WEBBE, William I (by 1508-c.47), of Huntingdon.
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Family and Education
b. by 1508. m. Elizabeth.1
The junior Member for Huntingdon in 1529 remains a shadowy figure. Perhaps descended from Simon Webbe, a bailiff of Huntingdon who died in 1497, he makes occasional appearances in the affairs of the town. In 1532 he was one of the witnesses—and among the few of these who wrote their own names—to its agreement with the King on the appointment of a new incumbent at the Hospital of St. John; five years later he was involved in Huntingdon’s dispute with Cambridge over its claim, as part of the duchy of Lancaster, to be free of toll on horses laden with wool, a claim which the mayor of Cambridge declared to be ‘imagined by the procurement of William Webbe’.2
The election of 1529 is the only one held during the reigns of the first two Tudors for which the names of the Members for Huntingdon survive: this fact, combined with the paucity of the borough’s records, limits comment on that election largely to speculation. As a duchy of Lancaster borough Huntingdon might have been expected to return at least one nominee, and the senior Member, Thomas Hall II, appears to answer this description. If the town was able to claim the second seat for itself, Webbe is to be regarded as its choice, although with a Webbe family living ten miles away at Kimbolton, home of Sir Richard Wingfield, chancellor of the duchy until his death in 1525, he too may have enjoyed duchy support: nothing has come to light, however, to connect either Hall or Webbe specifically with Sir Thomas More, Wingfield’s successor and chancellor at the time of the election. Of Webbe’s role in the proceedings of the Parliament nothing is known, for although his name occurs on a list of Members drawn up by Cromwell late in 1534, it is likely to have been his namesake of Salisbury who was meant to figure there.3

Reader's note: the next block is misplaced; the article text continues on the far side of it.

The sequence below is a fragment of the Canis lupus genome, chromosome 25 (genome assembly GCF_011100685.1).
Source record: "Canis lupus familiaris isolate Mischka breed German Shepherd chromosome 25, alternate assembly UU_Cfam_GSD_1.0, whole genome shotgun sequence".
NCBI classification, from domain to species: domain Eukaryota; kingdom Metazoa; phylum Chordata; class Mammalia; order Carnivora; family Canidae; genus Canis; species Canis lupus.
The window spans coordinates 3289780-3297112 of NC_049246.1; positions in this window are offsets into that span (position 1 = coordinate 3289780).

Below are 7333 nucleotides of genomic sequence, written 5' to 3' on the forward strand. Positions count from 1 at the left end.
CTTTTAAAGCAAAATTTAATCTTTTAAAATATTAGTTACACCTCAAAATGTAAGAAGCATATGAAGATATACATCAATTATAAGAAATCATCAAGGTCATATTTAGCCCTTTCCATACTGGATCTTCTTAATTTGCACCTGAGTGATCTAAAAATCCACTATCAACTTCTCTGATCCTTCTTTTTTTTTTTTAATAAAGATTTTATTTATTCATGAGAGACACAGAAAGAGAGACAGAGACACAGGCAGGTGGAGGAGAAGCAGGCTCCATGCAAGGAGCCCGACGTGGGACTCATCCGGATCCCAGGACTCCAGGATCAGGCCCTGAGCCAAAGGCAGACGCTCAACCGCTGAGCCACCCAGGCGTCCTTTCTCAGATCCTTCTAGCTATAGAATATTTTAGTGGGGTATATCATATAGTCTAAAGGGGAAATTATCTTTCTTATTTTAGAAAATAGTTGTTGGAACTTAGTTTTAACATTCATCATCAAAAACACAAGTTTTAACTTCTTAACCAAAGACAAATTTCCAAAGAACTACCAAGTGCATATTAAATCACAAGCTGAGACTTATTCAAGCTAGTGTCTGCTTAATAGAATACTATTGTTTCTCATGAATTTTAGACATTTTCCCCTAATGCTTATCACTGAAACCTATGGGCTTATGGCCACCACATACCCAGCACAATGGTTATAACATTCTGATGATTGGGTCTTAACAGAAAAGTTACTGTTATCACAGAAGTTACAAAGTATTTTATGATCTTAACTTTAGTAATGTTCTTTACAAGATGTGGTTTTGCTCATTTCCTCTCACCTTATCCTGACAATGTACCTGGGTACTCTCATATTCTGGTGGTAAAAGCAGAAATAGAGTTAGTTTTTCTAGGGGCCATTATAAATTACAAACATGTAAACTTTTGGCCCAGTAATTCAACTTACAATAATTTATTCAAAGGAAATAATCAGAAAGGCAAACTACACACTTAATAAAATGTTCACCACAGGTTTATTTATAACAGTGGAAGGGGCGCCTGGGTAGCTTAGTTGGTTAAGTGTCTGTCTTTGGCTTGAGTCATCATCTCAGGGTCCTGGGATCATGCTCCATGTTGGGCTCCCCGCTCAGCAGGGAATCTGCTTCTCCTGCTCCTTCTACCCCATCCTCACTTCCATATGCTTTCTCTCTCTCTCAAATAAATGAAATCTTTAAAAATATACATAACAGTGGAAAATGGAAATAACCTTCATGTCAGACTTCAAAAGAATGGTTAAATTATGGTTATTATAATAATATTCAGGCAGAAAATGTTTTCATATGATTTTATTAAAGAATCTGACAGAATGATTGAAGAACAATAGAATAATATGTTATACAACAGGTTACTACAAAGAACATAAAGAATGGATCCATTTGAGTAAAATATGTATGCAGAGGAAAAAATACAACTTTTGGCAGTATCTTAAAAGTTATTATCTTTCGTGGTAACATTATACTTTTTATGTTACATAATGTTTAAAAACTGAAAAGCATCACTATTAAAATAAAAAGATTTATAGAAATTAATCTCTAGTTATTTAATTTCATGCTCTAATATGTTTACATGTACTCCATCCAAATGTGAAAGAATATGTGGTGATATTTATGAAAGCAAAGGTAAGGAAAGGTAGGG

Webbe was probably returned again in 1536, in accordance with the King’s request for the re-election of the previous Members, and he may have sat in any or all of the three remaining Parliaments of the reign. That he did so in 1542 is the more likely from the inclusion of a proviso in the Act of 1543 (34 and 35 Hen. VIII, c.26) reorganizing the government of Wales: this allowed William Webbe to go on collecting, under a lease of 1 May 1542, dues of 1d. on large and ½d. on small cloths produced in the Welsh shires and Monmouthshire. The possibility that the beneficiary of this clause was not the Member for Huntingdon but a namesake, notably the well known merchant of Salisbury William Webbe II, is practically excluded by the evidence relating to the lease given in a chancery suit brought between 1547 and 1551: by that time the lessee himself was dead, and his widow was being sued for payment of an annuity of 5 marks a year due to John Clerke of London for his ‘friendship’ in helping Webbe to obtain the lease. Thus, although either Webbe of Salisbury or Webbe of Huntingdon might well have extended his interest in wool and cloth to cover the Welsh alnage, the former is ruled out of consideration as having lived until 1554, whereas nothing more is heard of the latter after the limiting dates of this suit.4